Advertisers run afoul of the feds


You rarely see the FCC get involved in advertising content, unless it’s a noncommercial station that is getting a little too frisky with its underwriting announcement. But the FDA and FTC are more than willing to take up the slack, and both have recently. In both cases, the agencies objected to what they thought were overstated claims.

The Food and Drug Administration objected to Johnson & Johnson advertising for a preparation to combat athlete’s foot. Ads claim that Ertaczo does things like “crush,” “kill,” “destroy,” and “wipes out” a fungus that causes athlete’s foot and other maladies like jock itch and ringworm.

FDA thought that was a little strong and went beyond what the product accomplished in clinical tests, where it was proven to be modestly effective.

Apparently J&J failed to submit the ad to the FDA for approval prior to running it and also omitted information about associated risks.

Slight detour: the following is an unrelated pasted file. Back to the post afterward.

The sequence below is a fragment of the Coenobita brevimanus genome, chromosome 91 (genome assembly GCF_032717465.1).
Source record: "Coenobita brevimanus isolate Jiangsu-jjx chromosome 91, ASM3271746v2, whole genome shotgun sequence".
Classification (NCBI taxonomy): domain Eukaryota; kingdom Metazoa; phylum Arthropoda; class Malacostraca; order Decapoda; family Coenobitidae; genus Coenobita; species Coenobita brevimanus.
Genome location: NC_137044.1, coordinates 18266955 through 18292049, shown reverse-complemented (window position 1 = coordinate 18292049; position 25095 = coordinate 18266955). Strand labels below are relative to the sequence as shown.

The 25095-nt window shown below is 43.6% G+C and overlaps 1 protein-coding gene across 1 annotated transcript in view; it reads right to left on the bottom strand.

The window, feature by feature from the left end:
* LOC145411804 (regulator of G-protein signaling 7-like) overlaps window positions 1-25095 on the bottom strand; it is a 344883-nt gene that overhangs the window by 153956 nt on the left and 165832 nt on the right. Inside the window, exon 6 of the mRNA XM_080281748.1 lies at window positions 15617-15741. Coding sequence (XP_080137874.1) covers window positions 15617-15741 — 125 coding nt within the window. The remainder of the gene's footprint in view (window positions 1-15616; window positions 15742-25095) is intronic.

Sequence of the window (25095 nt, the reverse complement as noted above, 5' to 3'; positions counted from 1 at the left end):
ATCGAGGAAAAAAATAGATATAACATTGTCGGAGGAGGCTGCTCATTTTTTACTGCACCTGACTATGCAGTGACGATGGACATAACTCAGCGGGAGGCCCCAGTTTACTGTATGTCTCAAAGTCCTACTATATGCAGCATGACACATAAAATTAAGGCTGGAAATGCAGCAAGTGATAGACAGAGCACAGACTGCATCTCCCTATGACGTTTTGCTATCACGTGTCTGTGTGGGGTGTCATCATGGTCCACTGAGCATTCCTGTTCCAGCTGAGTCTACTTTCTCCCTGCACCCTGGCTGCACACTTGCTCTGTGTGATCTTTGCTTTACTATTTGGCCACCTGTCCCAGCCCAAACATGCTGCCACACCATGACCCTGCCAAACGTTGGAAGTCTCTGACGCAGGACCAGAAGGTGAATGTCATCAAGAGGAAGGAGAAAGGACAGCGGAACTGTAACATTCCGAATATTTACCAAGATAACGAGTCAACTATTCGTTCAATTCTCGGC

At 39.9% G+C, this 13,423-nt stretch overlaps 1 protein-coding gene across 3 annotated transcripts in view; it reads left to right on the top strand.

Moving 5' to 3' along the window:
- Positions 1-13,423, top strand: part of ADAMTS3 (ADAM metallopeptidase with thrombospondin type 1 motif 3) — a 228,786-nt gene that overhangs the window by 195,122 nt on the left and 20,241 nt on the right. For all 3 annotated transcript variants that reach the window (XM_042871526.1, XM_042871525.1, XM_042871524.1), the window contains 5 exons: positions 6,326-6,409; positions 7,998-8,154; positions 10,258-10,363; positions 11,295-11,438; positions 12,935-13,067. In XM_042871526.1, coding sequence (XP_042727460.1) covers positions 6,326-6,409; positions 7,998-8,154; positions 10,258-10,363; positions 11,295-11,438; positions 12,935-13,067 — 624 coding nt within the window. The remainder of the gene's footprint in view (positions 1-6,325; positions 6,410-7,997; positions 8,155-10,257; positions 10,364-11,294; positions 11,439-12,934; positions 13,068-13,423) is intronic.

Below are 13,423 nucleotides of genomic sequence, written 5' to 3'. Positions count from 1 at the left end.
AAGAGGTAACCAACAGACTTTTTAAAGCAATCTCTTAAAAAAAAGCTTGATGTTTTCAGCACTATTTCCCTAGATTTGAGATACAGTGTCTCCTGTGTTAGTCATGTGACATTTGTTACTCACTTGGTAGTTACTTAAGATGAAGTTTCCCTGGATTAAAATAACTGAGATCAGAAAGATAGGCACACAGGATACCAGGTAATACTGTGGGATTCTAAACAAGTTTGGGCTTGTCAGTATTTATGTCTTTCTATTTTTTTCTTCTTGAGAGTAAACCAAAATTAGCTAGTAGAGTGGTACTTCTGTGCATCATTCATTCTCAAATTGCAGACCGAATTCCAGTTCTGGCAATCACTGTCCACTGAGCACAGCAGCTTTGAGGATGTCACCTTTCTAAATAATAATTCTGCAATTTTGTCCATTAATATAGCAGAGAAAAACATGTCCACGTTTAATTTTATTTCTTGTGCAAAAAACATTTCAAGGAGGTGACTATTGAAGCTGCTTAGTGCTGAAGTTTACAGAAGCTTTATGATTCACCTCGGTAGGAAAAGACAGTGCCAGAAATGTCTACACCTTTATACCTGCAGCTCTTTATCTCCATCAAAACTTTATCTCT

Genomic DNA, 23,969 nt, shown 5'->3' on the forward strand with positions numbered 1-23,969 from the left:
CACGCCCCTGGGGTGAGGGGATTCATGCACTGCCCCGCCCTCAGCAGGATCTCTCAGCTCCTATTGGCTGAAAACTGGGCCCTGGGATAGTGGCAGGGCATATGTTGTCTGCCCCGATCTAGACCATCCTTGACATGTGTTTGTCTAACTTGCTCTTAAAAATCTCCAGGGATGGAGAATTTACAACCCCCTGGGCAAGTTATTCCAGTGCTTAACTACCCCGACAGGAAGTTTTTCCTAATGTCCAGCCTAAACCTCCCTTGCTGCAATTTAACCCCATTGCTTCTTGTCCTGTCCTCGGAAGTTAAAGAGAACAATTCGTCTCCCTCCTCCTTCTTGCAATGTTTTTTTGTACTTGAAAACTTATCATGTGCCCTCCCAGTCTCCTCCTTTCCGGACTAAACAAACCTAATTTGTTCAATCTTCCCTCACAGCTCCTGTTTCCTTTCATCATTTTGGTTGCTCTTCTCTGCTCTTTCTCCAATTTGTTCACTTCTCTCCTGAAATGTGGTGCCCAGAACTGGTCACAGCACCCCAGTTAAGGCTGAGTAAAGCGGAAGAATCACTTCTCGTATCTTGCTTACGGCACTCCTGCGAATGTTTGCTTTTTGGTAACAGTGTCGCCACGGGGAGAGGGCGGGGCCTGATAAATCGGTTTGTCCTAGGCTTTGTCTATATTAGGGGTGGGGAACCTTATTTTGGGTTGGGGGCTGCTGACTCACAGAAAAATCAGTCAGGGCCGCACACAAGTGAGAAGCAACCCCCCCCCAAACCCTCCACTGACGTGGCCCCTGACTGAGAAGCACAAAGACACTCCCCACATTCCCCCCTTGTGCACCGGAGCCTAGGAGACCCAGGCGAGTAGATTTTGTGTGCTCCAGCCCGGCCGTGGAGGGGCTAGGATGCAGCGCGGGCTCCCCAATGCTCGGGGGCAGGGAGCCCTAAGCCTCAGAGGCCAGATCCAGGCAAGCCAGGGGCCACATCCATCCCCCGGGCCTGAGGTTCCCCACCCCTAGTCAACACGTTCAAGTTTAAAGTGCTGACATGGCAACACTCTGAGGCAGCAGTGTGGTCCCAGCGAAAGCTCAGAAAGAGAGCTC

Meanwhile, over at the Federal Trade Commission, a company called Dyna-E International was taken to task over “green” claims – in this case stating that its line of compressed dry towels was biodegradable.

FTC said that in if companies wish to make such a claim, “they must have scientific evidence that their product will completely decompose within a reasonably short period of time under customary methods of disposal.”
FTC explained that such products are most often “…disposed in landfills, incinerators, or recycling facilities, where it is impossible for these products to biodegrade within a reasonably short time.”

RBR/TVBR observation: These cases do not involve outright cons or bald-faced lies. Sometimes it’s a simple matter of the language barrier between a company’s science and marketing departments, amplified exponentially by the unbridled enthusiasm of the latter.

Broadcasters generally do not have the expertise to decide when a line of this type has been crossed, nor are they expected too. So please, recognize and reject the cons and bald-faced lies. But we suspect that you may in good conscience leave most of these types of calls to the umpires at the appropriate federal agency.